Understandable though that may be, it makes Maximus a less-interesting character. Any concern he has for fulfilling Marcus’ wish to make Rome a republic again seems like an incidental (albeit positive) side effect of his lust for vengeance.
It’s not even like Maximus is the underdog of the story! Sure, technically, he spends most of the movie as a slave, while Commodus commands the entire Roman army. But Maximus is basically goddamn Superman. He’s such a superior warrior that the arena fights are robbed of their danger, the other slaves come to respect him almost immediately, the crowd falls in love with him just as quickly, and he’s surrounded by powerful people conspiring to help him. His struggle is, in the words of that one guy from YouTube, “Super easy, barely an inconvenience.”
Commodus, on the other hand, finds that even with his father dead, he cannot get the love for which he so longs. And make no mistake - love is what Commodus wants. He explicitly says as much after learning that the men he tasked with killing Maximus not only failed, but lied about failing: “If they lie to me, they don’t respect me. If they don’t respect me, how can they ever love me?”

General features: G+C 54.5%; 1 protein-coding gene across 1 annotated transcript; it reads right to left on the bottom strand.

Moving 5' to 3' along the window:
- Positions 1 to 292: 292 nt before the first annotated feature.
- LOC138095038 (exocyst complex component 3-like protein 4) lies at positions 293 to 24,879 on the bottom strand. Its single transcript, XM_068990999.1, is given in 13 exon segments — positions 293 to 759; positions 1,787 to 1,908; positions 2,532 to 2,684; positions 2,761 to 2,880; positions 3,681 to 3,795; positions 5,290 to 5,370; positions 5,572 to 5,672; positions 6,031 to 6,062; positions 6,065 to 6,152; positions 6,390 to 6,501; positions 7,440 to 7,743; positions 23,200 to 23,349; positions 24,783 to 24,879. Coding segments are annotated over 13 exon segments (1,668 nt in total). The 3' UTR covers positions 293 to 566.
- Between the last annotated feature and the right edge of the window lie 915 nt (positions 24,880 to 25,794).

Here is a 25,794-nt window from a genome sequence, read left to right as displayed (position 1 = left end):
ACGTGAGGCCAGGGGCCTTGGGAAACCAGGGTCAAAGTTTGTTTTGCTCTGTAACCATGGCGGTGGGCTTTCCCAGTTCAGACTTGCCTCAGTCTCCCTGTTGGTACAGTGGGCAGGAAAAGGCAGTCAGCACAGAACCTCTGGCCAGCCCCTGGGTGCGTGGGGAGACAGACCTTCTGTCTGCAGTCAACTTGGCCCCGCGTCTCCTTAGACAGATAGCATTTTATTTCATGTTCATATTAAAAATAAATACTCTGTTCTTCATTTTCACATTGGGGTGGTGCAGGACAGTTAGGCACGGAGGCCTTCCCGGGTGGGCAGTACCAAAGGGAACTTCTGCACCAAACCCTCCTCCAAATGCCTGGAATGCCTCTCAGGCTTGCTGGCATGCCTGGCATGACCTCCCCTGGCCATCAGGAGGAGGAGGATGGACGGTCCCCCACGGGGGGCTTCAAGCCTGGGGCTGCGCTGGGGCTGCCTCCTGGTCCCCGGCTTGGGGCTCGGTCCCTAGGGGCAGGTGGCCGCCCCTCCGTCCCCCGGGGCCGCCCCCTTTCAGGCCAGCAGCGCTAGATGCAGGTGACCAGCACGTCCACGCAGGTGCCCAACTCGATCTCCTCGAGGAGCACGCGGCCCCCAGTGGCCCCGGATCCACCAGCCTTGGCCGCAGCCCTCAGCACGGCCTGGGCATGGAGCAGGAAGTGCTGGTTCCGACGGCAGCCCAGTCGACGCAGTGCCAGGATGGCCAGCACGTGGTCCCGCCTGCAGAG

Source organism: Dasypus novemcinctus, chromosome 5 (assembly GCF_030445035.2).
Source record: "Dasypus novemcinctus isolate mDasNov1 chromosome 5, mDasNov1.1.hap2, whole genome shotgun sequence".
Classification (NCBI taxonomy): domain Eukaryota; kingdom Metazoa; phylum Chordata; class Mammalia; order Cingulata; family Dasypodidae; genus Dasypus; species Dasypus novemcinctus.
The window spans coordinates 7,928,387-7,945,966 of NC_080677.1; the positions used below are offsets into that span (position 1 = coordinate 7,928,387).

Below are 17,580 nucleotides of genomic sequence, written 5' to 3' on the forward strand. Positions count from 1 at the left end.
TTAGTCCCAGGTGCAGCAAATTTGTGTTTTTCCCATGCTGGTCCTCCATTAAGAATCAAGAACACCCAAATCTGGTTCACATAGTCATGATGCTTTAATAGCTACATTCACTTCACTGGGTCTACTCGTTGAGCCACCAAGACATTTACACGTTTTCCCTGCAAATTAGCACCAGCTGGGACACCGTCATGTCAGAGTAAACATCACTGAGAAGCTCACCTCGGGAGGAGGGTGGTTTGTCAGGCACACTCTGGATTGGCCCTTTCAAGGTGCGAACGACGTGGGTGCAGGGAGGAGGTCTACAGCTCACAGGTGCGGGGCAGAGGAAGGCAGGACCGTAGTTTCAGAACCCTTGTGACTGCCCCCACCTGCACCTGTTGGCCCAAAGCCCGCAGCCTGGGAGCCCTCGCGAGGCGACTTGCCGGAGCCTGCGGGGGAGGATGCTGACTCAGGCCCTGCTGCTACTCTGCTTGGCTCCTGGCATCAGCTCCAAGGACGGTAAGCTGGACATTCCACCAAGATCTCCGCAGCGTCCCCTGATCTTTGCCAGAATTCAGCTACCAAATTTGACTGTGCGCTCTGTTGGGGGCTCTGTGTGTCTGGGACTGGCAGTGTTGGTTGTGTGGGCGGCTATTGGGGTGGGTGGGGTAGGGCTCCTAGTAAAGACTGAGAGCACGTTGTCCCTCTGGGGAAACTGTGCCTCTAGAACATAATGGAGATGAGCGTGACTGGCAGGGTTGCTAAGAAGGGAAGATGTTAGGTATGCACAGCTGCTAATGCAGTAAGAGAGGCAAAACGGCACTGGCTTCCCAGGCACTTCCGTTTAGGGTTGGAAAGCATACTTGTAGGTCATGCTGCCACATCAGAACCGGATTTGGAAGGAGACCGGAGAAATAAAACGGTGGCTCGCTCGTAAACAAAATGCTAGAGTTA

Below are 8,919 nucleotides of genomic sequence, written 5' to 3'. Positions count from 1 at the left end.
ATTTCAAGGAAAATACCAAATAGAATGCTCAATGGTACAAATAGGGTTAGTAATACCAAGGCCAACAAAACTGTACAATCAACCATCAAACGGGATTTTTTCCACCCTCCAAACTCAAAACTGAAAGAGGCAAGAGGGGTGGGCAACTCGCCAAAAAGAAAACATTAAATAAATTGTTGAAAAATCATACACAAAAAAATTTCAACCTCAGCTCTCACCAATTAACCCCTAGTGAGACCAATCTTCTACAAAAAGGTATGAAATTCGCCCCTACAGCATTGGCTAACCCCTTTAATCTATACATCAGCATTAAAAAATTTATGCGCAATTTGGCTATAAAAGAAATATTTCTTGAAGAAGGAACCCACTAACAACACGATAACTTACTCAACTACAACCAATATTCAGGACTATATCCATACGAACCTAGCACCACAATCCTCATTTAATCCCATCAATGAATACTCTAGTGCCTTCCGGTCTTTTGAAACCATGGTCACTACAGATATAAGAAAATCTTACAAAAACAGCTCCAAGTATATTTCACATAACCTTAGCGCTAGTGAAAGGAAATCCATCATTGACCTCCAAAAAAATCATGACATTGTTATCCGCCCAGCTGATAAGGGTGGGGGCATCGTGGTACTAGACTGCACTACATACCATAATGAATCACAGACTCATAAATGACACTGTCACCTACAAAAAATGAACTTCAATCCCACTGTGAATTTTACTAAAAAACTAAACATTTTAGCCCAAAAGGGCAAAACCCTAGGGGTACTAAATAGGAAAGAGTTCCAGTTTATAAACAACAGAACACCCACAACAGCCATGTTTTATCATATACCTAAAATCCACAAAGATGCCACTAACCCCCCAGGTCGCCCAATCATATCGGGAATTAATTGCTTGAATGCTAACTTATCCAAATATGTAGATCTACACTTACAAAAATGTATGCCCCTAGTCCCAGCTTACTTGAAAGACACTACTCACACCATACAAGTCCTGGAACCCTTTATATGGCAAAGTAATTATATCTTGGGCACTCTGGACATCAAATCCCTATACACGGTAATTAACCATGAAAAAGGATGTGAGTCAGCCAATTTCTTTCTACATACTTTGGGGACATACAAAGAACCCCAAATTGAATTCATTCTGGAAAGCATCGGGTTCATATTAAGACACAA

Commodus’ problem, of course, is that he’s a lunatic asshole. He’s in love with his own sister, Lucilla (Connie Nielsen), but doesn’t seem to understand why she won’t sleep with him, and he’s a craven despot, but doesn’t seem to understand why the citizens of Rome don’t like him.
That makes Commodus a weirdly tragic figure… not insofar as his actual constitution and actions, obviously… but from his point of view, Gladiator is the story of how everyone - including his own family - likes Maximus better than they like him. He’s a sad little boy who needed a hug from daddy. Or, put another way:
It’s easy enough to envision a version of the film where there was more of this kind of Shakespearean tumult, with each character experiencing paradoxical emotions about their conflict: What if Maximus and Commodus had once been close? What if Lucilla had once loved her brother despite his incestuous feelings? What if Commodus felt guilty about wanting to sleep with his sister… or about having murdered his own father, for that matter?
But the story ultimately settles for a more straightforward good guy/bad guy dynamic. There’s nothing wrong with that - plenty of great movies are built entirely on straightforward good guy/bad guy dynamics! - but it does tend to make for a story that is decidedly less… how to put this?… chewy. Gladiator works fine as Death Wish set in Ancient Rome, but it could have been so much more than that.